January 1, 2004
For the better part of his 20s, Kevin A. Pemberton spent five days a week in the gym and had the six-pack and bulging biceps to prove it. To all who knew him, he was the best example of health. But when a doctor’s visit a year ago revealed that he had Type II diabetes, it completely reshaped his understanding of the disease and who gets it.
“I remember going to the doctor to check my blood pressure,” says the 33-year-old Harvard grad who always maintained regular physicals, “and the sleeve could not get above the elbow.” He laughs as he reminisces about the days when his aggressive workout routine resulted in a bulky physique. Pemberton was working as a corporate compliance associate at Putnam Investments in Boston when he started feeling lethargic, no matter how much he worked out. “I was getting headaches from time to time and I said to my doctor, ‘I just don’t feel well,'” he recalls. He also began experiencing blurry vision in his left eye and was fighting bouts of fatigue. His doctor insisted that he was just working too hard. “They’d say, ‘Look at your lifestyle,'” explains Pemberton, who agreed, thinking his blurry vision might be the result of long hours spent on the computer.
But as he experienced additional symptoms he became concerned. “In one sitting, I ate an entire pizza pie and then I had a liter of Coca-Cola. And I still felt hungry.” He was also constantly thirsty. Then, on a three and a half hour Amtrak ride home from Boston to New York, he got up to urinate at least ten times. Pemberton really began to worry. His urges to use the bathroom had become so persistent, they were interrupting his sleep pattern.
Although a coworker suggested that he was experiencing diabetic symptoms, Pemberton didn’t think someone in good shape could have diabetes. He thought it only plagued the elderly and obese. Nevertheless, he decided to get a doctor’s opinion.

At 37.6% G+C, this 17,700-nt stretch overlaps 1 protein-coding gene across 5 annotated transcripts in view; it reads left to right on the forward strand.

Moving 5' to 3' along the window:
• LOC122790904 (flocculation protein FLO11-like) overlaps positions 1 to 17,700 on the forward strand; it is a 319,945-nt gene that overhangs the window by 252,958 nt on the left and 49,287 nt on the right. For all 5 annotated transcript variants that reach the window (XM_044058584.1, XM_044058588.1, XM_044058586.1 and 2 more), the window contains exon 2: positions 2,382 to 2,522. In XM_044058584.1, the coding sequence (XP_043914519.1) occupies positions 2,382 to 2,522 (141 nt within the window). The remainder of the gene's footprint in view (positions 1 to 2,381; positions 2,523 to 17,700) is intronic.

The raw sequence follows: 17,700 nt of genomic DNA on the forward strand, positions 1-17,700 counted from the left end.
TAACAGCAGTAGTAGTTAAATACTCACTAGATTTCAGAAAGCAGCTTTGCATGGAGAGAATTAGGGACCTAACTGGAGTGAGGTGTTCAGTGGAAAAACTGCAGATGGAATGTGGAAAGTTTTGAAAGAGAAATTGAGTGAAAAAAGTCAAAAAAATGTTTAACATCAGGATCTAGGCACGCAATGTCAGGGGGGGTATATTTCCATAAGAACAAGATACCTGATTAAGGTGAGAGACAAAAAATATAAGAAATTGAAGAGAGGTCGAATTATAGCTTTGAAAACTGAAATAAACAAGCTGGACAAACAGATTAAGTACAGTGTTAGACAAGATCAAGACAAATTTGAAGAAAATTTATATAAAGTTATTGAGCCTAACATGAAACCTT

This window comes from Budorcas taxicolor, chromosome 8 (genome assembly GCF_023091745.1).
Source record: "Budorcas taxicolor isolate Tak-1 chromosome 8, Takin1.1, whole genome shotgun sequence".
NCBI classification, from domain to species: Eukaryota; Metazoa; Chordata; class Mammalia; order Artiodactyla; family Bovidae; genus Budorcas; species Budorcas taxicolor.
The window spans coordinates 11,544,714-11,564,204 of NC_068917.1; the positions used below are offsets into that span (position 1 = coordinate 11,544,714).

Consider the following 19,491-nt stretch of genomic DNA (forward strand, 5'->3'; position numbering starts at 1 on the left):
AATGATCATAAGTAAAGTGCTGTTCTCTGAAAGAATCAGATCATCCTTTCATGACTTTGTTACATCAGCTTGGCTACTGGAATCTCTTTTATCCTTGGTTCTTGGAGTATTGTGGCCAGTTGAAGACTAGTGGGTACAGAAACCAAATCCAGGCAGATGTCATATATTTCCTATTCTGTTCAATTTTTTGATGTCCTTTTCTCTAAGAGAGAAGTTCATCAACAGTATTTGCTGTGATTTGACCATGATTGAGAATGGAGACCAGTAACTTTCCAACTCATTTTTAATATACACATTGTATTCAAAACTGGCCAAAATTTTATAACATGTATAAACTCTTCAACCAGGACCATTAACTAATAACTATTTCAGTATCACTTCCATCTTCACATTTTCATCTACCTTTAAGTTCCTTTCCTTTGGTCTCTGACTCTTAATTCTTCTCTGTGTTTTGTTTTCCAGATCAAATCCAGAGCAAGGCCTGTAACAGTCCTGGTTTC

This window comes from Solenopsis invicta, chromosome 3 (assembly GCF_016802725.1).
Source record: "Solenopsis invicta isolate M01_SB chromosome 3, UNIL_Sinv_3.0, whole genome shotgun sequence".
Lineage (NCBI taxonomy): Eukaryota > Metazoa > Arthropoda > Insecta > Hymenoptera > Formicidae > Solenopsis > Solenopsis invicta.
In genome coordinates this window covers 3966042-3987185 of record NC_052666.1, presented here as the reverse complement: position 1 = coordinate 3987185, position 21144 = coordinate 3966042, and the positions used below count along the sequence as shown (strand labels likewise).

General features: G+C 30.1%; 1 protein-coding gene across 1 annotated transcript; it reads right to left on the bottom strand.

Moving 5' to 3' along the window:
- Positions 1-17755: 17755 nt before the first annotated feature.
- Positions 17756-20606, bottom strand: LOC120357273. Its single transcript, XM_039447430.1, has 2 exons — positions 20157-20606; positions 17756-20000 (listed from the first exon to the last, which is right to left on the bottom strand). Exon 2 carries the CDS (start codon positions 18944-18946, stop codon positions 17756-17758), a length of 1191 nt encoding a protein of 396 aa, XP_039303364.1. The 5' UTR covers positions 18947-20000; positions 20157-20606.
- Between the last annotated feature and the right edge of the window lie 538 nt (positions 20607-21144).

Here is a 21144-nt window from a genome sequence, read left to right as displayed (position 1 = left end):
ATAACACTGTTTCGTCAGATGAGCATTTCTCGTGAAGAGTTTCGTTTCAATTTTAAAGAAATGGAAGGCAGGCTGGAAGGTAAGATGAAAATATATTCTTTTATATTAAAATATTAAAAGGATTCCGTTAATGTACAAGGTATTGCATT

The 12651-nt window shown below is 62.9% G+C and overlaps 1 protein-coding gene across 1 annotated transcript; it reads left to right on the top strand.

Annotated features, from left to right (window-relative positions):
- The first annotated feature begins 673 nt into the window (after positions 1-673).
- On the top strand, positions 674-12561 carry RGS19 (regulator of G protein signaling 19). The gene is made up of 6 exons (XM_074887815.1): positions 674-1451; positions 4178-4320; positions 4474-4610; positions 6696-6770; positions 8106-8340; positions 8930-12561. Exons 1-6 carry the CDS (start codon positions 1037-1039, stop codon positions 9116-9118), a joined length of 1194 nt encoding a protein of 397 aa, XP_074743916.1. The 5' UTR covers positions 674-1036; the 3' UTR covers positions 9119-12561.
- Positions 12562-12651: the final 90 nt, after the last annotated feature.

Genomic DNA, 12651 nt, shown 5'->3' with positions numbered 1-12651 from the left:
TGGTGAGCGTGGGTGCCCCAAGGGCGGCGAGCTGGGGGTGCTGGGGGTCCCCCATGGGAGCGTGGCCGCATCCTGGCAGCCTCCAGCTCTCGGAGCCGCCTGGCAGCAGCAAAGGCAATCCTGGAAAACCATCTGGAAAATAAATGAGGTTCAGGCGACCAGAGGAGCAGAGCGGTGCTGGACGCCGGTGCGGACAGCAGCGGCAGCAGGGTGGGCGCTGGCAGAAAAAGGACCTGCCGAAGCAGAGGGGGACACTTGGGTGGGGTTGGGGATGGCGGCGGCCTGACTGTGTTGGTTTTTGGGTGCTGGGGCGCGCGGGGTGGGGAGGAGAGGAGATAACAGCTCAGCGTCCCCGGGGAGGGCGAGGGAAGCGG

The doctors immediately tested his blood glucose levels with an A1C test-a test that measures blood sugar levels over the past two to three months by measuring the amount of glucose that sticks to red blood cells. His A1C result was over 11 (6.5 and below is healthy) and his glucose level was between 600 and 700 (normal is in the low to mid 100s).
Doctors feared that Pemberton was at risk for falling into a diabetic coma. “They gave me a shot of insulin in my stomach and I felt relieved, head and shoulders above what I’d felt like the [previous] three to four months,” says Pemberton, who spent that night in a hospital emergency room.
“When I was diagnosed, I went to my doctor and [said], ‘I don’t understand, how is this possible? [I thought] you would have to be obese.’ He said that that’s not the case, particularly with Type II diabetes.”
Type II diabetes mellitus is also known as adult-onset diabetes or non-insulin-dependent diabetes mellitus. It occurs when the pancreas doesn’t